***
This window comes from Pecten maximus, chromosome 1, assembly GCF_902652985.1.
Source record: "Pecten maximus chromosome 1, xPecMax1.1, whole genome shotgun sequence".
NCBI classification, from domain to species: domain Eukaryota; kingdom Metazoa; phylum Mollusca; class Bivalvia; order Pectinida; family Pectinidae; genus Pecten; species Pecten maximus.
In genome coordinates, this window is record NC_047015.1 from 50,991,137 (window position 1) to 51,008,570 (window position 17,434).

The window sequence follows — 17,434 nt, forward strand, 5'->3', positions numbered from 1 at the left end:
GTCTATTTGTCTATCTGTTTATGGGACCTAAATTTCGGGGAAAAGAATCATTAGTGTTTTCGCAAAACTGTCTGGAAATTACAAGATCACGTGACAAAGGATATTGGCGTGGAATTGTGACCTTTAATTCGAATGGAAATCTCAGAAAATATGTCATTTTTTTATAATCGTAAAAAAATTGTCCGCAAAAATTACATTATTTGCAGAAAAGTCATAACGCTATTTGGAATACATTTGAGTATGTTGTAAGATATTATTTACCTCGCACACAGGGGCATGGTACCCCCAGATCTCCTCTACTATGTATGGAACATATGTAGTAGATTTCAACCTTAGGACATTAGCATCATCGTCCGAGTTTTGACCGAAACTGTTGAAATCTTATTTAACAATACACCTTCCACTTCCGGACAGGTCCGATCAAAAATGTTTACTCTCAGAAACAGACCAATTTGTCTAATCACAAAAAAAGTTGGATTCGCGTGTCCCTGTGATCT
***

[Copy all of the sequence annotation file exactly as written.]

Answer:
This window comes from Pecten maximus, chromosome 1, assembly GCF_902652985.1.
Source record: "Pecten maximus chromosome 1, xPecMax1.1, whole genome shotgun sequence".
NCBI classification, from domain to species: domain Eukaryota; kingdom Metazoa; phylum Mollusca; class Bivalvia; order Pectinida; family Pectinidae; genus Pecten; species Pecten maximus.
In genome coordinates, this window is record NC_047015.1 from 50,991,137 (window position 1) to 51,008,570 (window position 17,434).

The window sequence follows — 17,434 nt, forward strand, 5'->3', positions numbered from 1 at the left end:
GTCTATTTGTCTATCTGTTTATGGGACCTAAATTTCGGGGAAAAGAATCATTAGTGTTTTCGCAAAACTGTCTGGAAATTACAAGATCACGTGACAAAGGATATTGGCGTGGAATTGTGACCTTTAATTCGAATGGAAATCTCAGAAAATATGTCATTTTTTTATAATCGTAAAAAAATTGTCCGCAAAAATTACATTATTTGCAGAAAAGTCATAACGCTATTTGGAATACATTTGAGTATGTTGTAAGATATTATTTACCTCGCACACAGGGGCATGGTACCCCCAGATCTCCTCTACTATGTATGGAACATATGTAGTAGATTTCAACCTTAGGACATTAGCATCATCGTCCGAGTTTTGACCGAAACTGTTGAAATCTTATTTAACAATACACCTTCCACTTCCGGACAGGTCCGATCAAAAATGTTTACTCTCAGAAACAGACCAATTTGTCTAATCACAAAAAAAGTTGGATTCGCGTGTCCCTGTGATCT